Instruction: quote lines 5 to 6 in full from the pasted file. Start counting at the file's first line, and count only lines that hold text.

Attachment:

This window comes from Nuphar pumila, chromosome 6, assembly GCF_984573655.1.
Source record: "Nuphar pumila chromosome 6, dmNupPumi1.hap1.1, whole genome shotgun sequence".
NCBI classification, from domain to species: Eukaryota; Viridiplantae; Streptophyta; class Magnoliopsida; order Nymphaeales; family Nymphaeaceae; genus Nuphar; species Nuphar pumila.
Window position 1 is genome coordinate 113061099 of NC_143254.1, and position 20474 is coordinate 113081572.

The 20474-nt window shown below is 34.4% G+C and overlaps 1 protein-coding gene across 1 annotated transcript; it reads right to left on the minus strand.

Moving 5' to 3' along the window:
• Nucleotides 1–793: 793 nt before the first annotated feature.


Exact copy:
The 20474-nt window shown below is 34.4% G+C and overlaps 1 protein-coding gene across 1 annotated transcript; it reads right to left on the minus strand.

Moving 5' to 3' along the window: